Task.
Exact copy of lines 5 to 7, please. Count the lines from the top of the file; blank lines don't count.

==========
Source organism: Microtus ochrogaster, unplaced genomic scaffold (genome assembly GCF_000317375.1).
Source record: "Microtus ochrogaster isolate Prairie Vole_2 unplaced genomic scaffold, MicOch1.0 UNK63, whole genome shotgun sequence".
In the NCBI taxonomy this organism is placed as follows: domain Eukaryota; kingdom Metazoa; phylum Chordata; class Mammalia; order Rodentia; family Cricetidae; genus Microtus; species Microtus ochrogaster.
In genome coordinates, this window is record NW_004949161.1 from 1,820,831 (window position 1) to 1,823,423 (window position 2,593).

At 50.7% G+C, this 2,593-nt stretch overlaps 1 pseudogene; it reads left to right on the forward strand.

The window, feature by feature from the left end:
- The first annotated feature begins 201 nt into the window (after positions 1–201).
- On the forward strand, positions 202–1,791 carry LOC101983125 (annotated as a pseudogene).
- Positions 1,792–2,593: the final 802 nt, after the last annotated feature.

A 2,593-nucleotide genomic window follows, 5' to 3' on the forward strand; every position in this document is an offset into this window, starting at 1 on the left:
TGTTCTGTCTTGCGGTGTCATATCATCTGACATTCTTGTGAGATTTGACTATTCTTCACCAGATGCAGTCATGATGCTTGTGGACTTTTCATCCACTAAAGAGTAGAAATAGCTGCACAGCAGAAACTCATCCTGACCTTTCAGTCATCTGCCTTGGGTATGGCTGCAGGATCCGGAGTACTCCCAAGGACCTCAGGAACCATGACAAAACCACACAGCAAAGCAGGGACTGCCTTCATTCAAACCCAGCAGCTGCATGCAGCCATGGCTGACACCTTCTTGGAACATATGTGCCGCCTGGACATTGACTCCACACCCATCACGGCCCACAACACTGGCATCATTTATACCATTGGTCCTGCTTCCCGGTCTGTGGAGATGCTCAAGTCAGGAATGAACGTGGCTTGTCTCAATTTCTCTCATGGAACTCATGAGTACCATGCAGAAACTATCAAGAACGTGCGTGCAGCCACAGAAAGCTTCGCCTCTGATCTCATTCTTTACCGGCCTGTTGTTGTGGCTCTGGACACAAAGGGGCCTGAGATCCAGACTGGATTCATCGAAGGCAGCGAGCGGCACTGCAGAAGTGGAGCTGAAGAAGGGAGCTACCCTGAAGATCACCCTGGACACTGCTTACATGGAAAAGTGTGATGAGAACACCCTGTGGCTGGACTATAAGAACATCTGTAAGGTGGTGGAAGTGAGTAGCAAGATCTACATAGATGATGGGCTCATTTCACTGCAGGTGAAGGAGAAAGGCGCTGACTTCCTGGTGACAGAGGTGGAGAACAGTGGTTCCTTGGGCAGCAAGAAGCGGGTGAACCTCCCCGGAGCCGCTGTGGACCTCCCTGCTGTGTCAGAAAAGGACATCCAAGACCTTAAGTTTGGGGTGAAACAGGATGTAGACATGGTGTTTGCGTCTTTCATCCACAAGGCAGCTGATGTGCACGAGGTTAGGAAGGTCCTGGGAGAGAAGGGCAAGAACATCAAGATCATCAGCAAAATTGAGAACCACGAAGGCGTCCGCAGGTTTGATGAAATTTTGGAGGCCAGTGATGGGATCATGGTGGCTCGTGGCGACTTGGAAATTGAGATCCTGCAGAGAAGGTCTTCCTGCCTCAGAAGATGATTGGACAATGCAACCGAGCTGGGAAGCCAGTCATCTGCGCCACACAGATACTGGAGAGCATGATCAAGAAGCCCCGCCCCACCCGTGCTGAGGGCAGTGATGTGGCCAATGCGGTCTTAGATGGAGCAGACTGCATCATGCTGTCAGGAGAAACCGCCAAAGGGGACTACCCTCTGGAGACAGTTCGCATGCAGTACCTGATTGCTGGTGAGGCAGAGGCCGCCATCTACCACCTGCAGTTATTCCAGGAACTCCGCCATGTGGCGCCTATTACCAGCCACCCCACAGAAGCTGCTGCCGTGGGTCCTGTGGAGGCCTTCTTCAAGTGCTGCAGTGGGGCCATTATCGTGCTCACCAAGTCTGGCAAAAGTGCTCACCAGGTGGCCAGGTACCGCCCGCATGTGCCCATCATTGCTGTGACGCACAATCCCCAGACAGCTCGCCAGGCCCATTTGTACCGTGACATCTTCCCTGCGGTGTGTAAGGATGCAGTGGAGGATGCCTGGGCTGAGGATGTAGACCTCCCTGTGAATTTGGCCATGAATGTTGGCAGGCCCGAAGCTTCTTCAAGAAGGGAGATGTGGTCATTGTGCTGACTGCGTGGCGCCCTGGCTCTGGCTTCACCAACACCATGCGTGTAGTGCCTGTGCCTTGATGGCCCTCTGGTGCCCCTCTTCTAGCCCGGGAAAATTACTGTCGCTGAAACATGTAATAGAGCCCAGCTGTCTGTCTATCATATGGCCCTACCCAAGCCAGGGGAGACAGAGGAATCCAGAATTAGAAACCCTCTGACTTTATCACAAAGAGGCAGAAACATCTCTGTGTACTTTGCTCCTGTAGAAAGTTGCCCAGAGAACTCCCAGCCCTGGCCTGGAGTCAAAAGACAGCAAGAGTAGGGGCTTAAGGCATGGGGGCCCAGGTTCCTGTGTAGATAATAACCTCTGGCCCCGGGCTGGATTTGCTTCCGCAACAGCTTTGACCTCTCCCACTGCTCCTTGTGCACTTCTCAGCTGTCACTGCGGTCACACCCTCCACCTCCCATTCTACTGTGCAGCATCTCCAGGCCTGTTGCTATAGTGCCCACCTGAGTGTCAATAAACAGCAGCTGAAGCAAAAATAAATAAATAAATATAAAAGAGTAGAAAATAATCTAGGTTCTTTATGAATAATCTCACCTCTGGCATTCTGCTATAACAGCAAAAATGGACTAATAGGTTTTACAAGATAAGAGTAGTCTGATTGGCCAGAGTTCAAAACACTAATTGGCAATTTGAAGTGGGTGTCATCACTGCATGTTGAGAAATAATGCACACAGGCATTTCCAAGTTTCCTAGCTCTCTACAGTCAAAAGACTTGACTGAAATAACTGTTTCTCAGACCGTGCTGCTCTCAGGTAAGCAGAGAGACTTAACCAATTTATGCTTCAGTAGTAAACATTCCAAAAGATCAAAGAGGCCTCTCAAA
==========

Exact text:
At 50.7% G+C, this 2,593-nt stretch overlaps 1 pseudogene; it reads left to right on the forward strand.

The window, feature by feature from the left end:
- The first annotated feature begins 201 nt into the window (after positions 1–201).